Happy reading!

In Which Parallel Evolution Rears Its Head

One of the things the late, great, and very angry Harlan Ellison was good at was titles. He had stories with names like:

  • “Repent, Harlequin!” Said the Ticktockman
  • The Beast That Shouted Love at the Heart of the World
  • I Have No Mouth and I Must Scream
  • Paladin of the Last Hour
  • and of course, his Star Trek episode City on the Edge of Forever

The titles put a question in the reader’s mind, namely, “What the hell does that mean?” Pretty soon, they’d read to find out what’s going on, just to erase the dissonance in their heads. But there’s another, more practical reason to have unusual titles and unusual subject matter to go with them, and it’s to avoid problems like mine.

Civil Blood is a very thematic title for my vampire rights novel. It comes from the opening lines of Romeo and Juliet, making it a little apropos just because there is a conflict between vampires and vampire hunters, and a little romance across those lines. But it also works in a second dimension, using the exact wording of the source material (quoted to the reader in Chapter 2 of the novel):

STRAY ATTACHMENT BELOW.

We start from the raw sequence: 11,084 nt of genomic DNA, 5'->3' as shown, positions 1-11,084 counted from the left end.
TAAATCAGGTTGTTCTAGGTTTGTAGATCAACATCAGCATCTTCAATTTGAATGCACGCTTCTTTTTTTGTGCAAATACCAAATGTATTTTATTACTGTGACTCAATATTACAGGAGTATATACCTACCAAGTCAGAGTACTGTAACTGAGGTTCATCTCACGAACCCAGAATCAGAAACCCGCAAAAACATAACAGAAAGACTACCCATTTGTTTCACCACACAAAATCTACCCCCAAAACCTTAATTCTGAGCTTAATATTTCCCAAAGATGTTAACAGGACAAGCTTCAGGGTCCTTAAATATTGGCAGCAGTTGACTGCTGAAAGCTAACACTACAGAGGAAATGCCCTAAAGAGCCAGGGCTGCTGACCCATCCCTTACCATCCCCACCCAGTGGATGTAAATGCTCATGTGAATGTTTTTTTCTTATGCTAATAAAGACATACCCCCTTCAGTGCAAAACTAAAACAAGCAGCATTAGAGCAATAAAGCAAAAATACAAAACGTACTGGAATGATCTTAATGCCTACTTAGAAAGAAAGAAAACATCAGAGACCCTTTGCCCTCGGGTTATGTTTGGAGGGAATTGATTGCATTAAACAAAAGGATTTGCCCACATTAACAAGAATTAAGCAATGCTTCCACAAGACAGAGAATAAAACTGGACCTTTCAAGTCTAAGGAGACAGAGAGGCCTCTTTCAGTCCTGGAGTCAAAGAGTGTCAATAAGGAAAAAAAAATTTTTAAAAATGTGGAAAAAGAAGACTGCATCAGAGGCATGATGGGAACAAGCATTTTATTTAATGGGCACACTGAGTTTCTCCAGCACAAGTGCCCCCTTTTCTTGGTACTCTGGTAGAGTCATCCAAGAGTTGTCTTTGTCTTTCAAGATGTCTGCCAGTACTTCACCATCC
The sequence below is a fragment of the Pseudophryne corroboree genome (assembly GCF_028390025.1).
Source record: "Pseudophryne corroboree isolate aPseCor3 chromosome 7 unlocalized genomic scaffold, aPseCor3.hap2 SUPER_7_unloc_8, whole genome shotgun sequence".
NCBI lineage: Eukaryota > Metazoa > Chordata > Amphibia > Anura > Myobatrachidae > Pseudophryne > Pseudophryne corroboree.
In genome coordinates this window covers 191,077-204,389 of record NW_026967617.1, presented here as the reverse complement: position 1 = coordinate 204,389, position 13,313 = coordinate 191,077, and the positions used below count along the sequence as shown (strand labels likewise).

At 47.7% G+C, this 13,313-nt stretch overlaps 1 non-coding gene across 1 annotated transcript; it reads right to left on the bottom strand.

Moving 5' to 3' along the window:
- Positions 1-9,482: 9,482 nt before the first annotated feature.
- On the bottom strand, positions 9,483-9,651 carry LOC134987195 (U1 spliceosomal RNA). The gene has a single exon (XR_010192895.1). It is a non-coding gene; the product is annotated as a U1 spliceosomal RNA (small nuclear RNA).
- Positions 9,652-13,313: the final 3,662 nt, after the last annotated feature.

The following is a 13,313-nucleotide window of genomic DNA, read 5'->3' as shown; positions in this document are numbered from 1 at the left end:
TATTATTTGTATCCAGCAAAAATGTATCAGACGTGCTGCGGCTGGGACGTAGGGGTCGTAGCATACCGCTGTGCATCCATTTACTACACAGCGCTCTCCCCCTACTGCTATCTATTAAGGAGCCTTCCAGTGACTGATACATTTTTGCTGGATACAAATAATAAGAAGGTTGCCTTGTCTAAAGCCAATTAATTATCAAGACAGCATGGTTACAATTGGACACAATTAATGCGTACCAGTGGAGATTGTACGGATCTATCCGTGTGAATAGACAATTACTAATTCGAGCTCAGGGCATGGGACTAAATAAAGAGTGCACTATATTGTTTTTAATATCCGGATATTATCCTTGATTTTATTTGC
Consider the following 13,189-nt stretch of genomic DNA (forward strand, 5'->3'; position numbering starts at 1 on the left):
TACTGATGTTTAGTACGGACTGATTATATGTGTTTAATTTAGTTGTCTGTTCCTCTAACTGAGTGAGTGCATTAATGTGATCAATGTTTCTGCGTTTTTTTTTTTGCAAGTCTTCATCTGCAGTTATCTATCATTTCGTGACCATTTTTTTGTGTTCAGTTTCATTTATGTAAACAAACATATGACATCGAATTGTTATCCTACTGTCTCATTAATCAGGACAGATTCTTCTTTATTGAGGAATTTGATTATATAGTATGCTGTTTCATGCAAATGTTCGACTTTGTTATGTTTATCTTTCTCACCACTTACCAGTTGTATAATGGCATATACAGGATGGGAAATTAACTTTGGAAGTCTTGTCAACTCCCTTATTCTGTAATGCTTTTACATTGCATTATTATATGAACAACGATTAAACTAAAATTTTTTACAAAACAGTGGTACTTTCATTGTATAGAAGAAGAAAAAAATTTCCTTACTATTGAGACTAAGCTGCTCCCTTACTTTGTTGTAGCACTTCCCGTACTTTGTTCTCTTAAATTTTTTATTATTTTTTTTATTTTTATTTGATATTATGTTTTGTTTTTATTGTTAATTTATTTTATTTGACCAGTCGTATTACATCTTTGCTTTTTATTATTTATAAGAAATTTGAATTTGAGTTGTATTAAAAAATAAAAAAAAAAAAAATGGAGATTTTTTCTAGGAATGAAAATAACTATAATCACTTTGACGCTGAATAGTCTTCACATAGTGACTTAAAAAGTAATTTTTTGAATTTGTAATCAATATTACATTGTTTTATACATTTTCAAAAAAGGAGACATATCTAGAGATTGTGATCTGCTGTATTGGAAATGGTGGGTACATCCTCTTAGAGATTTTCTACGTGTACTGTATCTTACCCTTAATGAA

Two houses, both alike in dignity/In fair Verona, where we lay our scene/Where ancient grudge break to new mutiny/And civil blood makes civil hands unclean.

So the novel is not simply “Romeo and Juliet with vampires,” it has a theme of violence polluting the political process in the place where the story is set (Washington, D.C.). On top of that, there’s another meaning to the “civil” part, since the class-action lawsuit at the centerpiece of the book is a civil trial rather than a criminal one.

All this hopefully adds up to some unique layers, which is a really good thing, because not only are there a number of books out there with star-crossed vampires, there is now another one called Civil Blood.